Grant Thornton has been fined £1.3m and its audit engagement partner Simon Lowe £70k by the FRC for failing to perform key judgements and accounting estimates relevant to loss provision in its statutory audits for the 2015-2017 financial statements of Interserve plc.
According to the FRC, there were “serious” evidence and scepticism failings by the auditors in respect of key judgements and accounting estimates relevant to the loss provision, an area identified as a “significant risk” in the audit
The council also said that aspects of the auditors’ assessments of going concern and goodwill impairment in the financial statements for FY 2017 – both having been identified, at planning stage, as areas of “significant risk” for the audit – where work on elements of the analysis of management’s modelling of the financial data was “inadequately performed” or, in some respects, inadequately documented.
The non-financial sanctions, comprise a requirement for Grant Thornton to report to the FRC on its monitoring programme of the quality of audit work on loss-making contracts, a severe reprimand; and a declaration that the Statutory Audit Reports for the Audits did not satisfy the Relevant Requirements.
According to the FRC non-financial sanctions for Lowe include a severe reprimand and
a declaration that the Statutory Audit Reports for the Audits did not satisfy the Relevant Requirements.
The company, now in administration, was a large, high-profile business with a number of public-sector clients and there was a significant public interest in the audit conducted.
The FRC said the executive counsel does not assert that any of the breaches resulted in the financial statements being “materially misstated” and the breaches were limited to “discrete areas of the audit”.
It added that both Grant Thornton and Lowe provided “exceptional co-operation” in the investigation, and made early admissions, and Grant Thornton has taken remedial actions to prevent similar breaches in the future.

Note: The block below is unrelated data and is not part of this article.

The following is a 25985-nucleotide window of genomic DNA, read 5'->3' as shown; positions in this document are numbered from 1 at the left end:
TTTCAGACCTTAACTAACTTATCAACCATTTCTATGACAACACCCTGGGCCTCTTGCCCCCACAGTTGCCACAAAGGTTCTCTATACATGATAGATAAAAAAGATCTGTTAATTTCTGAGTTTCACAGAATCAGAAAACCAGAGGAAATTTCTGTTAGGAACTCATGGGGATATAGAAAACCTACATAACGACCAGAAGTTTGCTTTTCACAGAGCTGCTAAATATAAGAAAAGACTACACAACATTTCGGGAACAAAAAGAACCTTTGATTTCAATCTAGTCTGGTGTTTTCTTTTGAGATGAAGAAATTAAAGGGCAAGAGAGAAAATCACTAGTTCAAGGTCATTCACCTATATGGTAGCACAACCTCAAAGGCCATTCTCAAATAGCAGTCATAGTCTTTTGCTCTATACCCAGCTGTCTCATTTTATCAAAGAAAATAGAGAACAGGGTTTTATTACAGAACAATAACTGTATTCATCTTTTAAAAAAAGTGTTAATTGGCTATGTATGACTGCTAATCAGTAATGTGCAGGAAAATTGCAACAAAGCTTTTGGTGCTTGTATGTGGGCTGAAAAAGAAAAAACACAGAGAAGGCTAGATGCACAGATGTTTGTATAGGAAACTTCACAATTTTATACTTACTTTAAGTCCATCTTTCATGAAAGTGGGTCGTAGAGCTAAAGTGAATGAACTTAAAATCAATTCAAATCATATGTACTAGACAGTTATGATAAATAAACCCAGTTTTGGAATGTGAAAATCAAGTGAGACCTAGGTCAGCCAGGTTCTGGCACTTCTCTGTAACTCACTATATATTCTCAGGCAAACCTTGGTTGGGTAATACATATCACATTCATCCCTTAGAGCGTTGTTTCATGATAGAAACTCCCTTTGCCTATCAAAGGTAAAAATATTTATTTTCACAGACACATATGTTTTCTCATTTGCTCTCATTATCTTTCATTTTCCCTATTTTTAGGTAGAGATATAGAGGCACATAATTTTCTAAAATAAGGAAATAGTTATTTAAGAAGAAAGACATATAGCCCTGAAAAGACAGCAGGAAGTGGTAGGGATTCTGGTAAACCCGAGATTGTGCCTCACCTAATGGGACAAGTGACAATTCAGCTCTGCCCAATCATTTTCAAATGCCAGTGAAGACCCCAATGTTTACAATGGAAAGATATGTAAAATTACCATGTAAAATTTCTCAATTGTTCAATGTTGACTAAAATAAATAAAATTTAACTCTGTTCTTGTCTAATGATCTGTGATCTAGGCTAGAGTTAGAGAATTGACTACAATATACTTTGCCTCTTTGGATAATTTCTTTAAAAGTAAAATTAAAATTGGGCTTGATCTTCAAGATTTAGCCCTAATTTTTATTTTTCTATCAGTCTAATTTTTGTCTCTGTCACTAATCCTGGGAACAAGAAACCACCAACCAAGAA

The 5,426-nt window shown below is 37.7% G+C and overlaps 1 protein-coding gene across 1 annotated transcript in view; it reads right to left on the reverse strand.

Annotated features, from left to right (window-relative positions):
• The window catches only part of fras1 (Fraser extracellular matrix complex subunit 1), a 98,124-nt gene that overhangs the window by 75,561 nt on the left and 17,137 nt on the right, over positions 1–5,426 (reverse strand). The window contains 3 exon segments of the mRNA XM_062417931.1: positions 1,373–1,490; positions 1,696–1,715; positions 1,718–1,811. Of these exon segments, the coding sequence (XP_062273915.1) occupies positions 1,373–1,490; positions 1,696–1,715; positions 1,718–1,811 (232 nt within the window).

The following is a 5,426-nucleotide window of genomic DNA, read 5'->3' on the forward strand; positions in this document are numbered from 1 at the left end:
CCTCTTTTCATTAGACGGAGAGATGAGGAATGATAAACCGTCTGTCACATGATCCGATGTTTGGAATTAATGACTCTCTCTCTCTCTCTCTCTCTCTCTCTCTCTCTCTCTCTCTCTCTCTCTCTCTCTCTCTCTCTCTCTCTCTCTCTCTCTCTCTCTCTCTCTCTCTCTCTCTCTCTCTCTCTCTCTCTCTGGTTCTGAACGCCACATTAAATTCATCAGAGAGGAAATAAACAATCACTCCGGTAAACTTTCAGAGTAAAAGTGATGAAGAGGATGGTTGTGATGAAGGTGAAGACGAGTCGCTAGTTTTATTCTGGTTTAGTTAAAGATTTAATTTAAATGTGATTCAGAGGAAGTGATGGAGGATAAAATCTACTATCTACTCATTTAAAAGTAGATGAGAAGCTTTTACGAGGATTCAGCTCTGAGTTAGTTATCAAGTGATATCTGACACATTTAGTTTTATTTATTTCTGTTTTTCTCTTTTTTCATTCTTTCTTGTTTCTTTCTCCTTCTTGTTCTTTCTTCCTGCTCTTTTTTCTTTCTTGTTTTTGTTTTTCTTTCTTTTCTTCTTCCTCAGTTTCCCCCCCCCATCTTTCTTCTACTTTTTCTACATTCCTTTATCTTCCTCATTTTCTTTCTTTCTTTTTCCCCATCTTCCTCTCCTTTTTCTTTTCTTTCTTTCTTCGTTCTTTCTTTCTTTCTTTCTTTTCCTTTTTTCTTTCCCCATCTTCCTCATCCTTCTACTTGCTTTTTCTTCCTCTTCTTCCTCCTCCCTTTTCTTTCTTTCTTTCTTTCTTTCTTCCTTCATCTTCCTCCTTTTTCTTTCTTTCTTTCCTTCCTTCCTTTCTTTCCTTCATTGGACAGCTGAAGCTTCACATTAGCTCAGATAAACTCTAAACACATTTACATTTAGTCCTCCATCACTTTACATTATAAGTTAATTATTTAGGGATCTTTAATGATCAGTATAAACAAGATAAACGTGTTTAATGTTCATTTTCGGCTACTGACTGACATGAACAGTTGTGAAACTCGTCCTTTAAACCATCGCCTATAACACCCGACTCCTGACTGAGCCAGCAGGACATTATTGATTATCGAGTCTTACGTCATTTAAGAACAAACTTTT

Claudia Mortimore, Deputy Executive Counsel to the FRC, said: “This is a proportionate package of sanctions in respect of failings over three consecutive audit years.
“It reflects on one hand the seriousness of certain evidence and scepticism failures in FY 2015 and FY 2016, while recognising that the Adverse Findings were limited to discrete areas of large audits.”
She added: “We note the exceptional cooperation provided by the respondents throughout the investigation and this has been reflected in the discount to the financial sanctions.
A spokesperson for Grant Thornton UK LLP added: “Having co-operated fully with the FRC throughout the course of its investigation into our audits relating to 2015-2017, we are pleased to now conclude this matter.
“Whilst we acknowledge the regulator’s findings that certain limited aspects of our work were below expectations in this instance, it’s important to note that the findings did not assert that the company’s accounts were materially misstated in respect of these matters.”
They added: “We have invested significantly in our audit practice since the period in question, to drive consistently high quality and are now seeing the positive outcome of this investment – evidenced most recently in our latest AQR scores.”